On March 28, Rohit Chopra, the director of the Consumer Financial Protection Bureau, gave a speech at the University of Pennsylvania Law School titled "Reigning in Repeat Offenders." The gist of the speech was that certain firms dominate the consumer financial services marketplace, violate the law repeatedly, and view regulatory penalties as the cost of doing business. More pointedly, Chopra cited the "too big to fail" and "too big to jail" doctrines as a vexing problem for regulators that undermines the public confidence in the rule of law. Chopra acknowledged that smaller companies also violate the consumer financial protection laws and regulations, but, when they do, they often face sanctions that fundamentally alter the ability of the company to continue to do business. For large firms, the penalties do not create such an existential crisis, and, in Chopra's view, do not deter future bad behavior.
Chopra began his speech by referencing his time as a student at Penn's business school and recollecting his view of regulators at that time: "While here—and I was hardly alone on this point—I viewed financial regulators as clueless and often corrupt lawyers and economists. Government officials were often seen as auditioning for a future job in finance to exploit their inside knowledge to help dominant financial firms extract special favors and evade accountability for wrongdoing, even when they violate the law repeatedly."
It could not be clearer that Chopra's perspective on the role of financial regulation has dramatically changed since his days at Penn and that he intends to tackle the problem of repeated violations of law directly. This speech outlined his plan to end what he perceives as rampant corporate recidivism and unfair treatment of smaller firms. In his words, "meaningful penalties become a paper tiger when regulators are not willing to enforce them, entrenching incentives for large companies to engage in repeated misconduct." Chopra noted that, in the decade since Congress transferred the authority to enforce federal consumer financial services laws from the Federal Reserve Board, bank regulators, the Federal Trade Commission, and other agencies, the CFPB has assessed more than $3 billion dollars in penalties against repeat offenders alone.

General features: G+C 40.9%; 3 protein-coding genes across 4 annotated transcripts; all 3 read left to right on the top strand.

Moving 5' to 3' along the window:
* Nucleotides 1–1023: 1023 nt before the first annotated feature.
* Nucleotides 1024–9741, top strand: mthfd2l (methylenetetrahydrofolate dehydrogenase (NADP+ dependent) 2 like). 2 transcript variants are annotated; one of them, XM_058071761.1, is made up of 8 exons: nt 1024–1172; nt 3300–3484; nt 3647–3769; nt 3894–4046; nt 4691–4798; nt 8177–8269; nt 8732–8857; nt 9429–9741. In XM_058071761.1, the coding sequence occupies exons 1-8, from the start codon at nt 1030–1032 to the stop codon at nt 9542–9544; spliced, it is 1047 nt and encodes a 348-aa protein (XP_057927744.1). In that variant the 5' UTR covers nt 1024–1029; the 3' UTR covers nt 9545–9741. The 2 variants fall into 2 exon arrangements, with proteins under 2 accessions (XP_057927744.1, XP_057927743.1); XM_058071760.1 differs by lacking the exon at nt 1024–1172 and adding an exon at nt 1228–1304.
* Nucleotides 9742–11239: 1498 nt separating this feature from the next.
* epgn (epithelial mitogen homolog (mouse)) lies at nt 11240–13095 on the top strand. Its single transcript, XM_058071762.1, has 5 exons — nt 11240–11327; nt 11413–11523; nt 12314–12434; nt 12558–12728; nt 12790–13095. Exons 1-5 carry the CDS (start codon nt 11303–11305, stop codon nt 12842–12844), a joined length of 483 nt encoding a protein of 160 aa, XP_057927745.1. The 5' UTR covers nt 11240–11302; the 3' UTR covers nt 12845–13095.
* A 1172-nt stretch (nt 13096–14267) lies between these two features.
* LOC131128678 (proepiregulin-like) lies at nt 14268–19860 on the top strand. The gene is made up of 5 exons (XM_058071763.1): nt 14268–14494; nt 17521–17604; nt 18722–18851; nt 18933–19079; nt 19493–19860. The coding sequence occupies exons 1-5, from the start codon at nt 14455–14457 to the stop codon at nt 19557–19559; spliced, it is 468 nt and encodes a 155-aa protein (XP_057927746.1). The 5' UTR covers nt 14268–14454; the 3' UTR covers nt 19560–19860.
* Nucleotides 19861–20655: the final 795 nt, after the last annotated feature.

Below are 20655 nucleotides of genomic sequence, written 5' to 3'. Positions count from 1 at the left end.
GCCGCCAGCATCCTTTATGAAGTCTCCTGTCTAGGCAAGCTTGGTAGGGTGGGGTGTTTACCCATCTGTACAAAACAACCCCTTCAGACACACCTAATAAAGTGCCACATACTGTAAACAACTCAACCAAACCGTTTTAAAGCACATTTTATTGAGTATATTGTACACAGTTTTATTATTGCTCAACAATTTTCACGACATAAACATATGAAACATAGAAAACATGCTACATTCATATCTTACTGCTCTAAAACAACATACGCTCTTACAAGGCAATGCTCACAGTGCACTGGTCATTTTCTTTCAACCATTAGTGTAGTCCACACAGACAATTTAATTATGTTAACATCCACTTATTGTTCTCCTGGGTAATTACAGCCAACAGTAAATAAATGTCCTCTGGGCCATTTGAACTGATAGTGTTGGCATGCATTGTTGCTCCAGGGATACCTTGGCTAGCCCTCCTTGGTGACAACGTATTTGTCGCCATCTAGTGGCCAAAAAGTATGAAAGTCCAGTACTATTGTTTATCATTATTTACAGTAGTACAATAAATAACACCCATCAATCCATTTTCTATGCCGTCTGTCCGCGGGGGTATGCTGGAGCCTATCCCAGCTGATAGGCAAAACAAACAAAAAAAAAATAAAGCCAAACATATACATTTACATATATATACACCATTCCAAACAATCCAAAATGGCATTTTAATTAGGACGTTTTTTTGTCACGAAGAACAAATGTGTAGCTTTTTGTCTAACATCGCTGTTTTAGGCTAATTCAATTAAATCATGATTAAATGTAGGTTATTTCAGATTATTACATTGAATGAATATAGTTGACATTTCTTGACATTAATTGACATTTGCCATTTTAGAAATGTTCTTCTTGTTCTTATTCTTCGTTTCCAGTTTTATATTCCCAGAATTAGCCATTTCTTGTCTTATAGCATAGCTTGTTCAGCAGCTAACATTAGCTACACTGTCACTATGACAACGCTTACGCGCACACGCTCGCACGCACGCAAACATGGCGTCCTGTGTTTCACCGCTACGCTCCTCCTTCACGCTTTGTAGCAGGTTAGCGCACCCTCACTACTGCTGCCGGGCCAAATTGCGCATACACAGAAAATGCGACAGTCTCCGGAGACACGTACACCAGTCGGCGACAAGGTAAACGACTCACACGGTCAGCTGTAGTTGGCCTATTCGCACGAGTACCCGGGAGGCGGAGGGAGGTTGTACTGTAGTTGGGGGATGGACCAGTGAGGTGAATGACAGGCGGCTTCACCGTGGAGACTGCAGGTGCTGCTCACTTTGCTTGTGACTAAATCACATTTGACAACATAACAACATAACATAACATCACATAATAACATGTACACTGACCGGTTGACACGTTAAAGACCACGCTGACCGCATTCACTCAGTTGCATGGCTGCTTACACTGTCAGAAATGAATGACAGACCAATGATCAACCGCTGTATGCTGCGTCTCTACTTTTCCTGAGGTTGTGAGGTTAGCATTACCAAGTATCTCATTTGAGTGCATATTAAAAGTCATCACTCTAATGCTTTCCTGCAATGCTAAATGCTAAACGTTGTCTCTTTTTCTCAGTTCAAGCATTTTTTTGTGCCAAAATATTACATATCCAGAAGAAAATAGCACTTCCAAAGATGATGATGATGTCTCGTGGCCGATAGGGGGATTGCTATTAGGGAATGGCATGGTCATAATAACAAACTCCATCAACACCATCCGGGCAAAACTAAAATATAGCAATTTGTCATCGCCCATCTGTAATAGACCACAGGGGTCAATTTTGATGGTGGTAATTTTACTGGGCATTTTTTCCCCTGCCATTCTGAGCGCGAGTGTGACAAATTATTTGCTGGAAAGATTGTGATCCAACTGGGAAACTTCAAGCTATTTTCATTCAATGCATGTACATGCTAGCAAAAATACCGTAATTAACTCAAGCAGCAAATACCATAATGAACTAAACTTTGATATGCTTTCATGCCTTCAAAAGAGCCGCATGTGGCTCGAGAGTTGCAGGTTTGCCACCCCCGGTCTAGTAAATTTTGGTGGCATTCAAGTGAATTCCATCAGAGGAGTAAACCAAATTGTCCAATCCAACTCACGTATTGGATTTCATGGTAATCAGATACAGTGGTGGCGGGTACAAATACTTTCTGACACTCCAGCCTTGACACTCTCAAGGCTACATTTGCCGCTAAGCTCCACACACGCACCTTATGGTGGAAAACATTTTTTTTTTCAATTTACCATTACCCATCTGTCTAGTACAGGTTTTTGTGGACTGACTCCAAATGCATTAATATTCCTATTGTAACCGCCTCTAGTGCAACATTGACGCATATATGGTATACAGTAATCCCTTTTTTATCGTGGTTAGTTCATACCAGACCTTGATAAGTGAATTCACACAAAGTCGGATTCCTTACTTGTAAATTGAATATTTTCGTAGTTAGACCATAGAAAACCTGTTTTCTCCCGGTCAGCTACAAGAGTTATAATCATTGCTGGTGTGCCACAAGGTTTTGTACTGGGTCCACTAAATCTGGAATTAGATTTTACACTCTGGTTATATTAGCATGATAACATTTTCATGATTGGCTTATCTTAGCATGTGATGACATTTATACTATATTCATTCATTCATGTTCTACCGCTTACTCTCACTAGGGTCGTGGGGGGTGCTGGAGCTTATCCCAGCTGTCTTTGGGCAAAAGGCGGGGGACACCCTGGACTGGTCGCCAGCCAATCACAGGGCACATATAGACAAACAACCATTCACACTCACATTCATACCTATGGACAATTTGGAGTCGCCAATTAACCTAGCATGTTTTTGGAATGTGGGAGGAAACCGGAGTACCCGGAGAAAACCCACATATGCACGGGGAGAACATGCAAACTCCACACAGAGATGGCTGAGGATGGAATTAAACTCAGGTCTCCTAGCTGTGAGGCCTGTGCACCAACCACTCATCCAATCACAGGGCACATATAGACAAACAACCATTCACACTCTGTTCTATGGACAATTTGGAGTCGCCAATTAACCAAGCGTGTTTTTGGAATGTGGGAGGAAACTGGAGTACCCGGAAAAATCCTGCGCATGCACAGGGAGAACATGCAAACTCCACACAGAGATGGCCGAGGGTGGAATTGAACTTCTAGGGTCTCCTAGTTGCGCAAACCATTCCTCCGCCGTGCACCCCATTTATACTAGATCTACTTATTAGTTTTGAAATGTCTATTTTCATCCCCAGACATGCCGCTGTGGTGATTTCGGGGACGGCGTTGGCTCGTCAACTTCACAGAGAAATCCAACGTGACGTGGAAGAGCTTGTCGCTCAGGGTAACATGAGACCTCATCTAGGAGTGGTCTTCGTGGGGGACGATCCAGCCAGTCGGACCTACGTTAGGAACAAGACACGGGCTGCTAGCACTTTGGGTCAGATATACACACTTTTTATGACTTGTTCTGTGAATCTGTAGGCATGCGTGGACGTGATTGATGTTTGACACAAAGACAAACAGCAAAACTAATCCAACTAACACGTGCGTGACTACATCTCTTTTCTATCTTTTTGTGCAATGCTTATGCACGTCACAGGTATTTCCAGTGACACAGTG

As an example of failed repeat offender enforcement, Chopra focused on the FTC's recent treatment of Facebook, which he sees as a politically powerful company that has routinely violated the terms of its agreements with the FTC with no real consequences. In 2011-2012, the FTC issued a complaint against Facebook alleging that the company deceived consumers by telling them that they could keep their information on Facebook private and then repeatedly allowing it to be shared and made public. The FTC settled the matter without assessing penalties but required that Facebook cease its deceptive conduct.
In 2018, a few months before Chopra became a Federal Trade Commissioner, it came to light that Facebook had allowed Cambridge Analytica to harvest information from more than 50 million people and use that information for political purposes. Chopra describes this as one of many instances where Facebook broke its promises to employ reasonable safeguards to keep personal information private unless the user gave explicit affirmative consent. In 2019, the FTC prepared a complaint against Facebook that detailed a host of privacy failures and violations of the 2012 order. However, according to Chopra, rather than fully investigating the matter or requiring significant changes to Facebook's data harvesting practices, the FTC reached a settlement with Facebook under which the company would pay a $5 billion fine, but it did not have to make any material changes to its business practices. In addition, Facebook was able to include an immunity clause for its executives.
Chopra publicly opposed the settlement agreement, stating that "the proposed settlement let Facebook off the hook for unspecified violations and it gave Facebook a legal shield of unusual breadth, deviating from standard FTC practice." In retrospect, Chopra identified three key lessons from the FTC's 2019 settlement with Facebook:
- For very large firms, seemingly large fines, even ones that are "record-setting," may appear to be very punitive but may have little effect;
- Corporate boards will go to great lengths to shield top executives from scrutiny, even though they are all bound by agency orders; and
- Committees, paperwork, compliance units, and other procedural requirements have much higher monitoring costs than bright-line structural remedies that meaningfully change business incentives.
At the conclusion of the speech, Chopra focused on the critical need for deterrence against repeat offenders and large financial firms and promised punitive measures that would be more structural in nature than the assessment of fines, including that the CFPB may seek limits on the activities or function of a company for violations of law, including:
- caps on size or growth of firms;
- bans on certain types of business practices;
- divestures of certain product lines;
- limitations on leverage or requirements to raise equity capital;
- revocation of government-granted privileges (such as access to federal deposit insurance); and
- liability against individuals (such as officers and directors).
Subsequent enforcement actions announced by the CFPB in the wake of this speech have made clear that Chopra's pledge to target repeat offenders and their executives was not an idle threat. We anticipate that, under Chopra's leadership, the CFPB will be examining, investigating, and commencing enforcement actions against companies it perceives as having a dominant role in the consumer financial services marketplace and against the executives that manage those companies.